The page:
To protect yourself, you pulled out a knife or maybe a gun. He turned to run away. Pumped with adrenalin, you couldn’t stop yourself from going after him. Now, he’s in the hospital, and you’re charged with an aggravated battery. Can you claim self-defense?
Under Illinois law, you may use force against an aggressor when you reasonably believe it is necessary to defend yourself or another. You may use deadly force if you reasonably believe it is necessary to prevent imminent death or great bodily harm to yourself or another, or that such force is necessary to prevent a forcible felony such as a burglary.
However, you can go too far. You may not become the aggressor. If the person who attacked you withdraws from physical contact and indicates they want to stop fighting, you can’t keep going. Once they’re lying on the ground, you can’t keep beating them. When self-defense crosses the line to retaliation, you become the aggressor. Self-defense is also not a defense when the aggression is mutual.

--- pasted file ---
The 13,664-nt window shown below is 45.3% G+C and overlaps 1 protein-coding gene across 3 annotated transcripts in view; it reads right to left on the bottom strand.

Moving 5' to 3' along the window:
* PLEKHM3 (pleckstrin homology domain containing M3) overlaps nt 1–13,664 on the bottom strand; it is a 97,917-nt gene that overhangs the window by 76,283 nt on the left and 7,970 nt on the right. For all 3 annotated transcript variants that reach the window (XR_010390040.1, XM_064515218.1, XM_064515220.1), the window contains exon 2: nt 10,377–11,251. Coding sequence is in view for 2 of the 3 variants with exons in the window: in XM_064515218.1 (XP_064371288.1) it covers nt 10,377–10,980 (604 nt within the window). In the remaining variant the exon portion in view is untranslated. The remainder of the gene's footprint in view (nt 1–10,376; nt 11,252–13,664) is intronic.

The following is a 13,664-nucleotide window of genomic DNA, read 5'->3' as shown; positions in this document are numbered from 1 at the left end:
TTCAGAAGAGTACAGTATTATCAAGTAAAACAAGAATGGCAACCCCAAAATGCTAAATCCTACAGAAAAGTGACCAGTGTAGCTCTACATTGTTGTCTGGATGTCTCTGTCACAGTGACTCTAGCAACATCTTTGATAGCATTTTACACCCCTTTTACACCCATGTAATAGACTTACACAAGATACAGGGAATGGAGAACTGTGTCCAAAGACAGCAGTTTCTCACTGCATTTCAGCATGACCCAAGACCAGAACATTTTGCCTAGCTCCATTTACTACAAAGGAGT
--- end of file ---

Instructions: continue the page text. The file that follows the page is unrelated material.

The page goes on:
And despite what you may have heard in some news stories, you may not sue someone for injuries where they acted in self-defense unless their conduct was willful and wanton. Thus, the stories about the burglar suing the homeowner for shooting him are unlikely to occur in Illinois.
If you are charged with a battery or other violent crime but believe you acted in self-defense, contact an experienced criminal law attorney immediately. Do not try to justify yourself to the police or discuss your offense with third parties. What you think is a reasonable explanation may give the police the evidence needed to convict you. You may unintentionally come across as self-serving or self-pitying. Instead, an experienced attorney can present evidence of self-defense on your behalf in its best possible light.
If you have questions about this or another related criminal or traffic matter, please contact Matt Keenan at 847-568-0160 or email email@example.com.
For more information see 720 ILCS 5/7-1.
(Besides Skokie, Matt Keenan also serves the communities of Arlington Heights, Chicago, Deerfield, Des Plaines, Evanston, Glenview, Morton Grove, Mount Prospect, Niles, Northbrook, Park Ridge, Rolling Meadows, Wilmette and Winnetka.)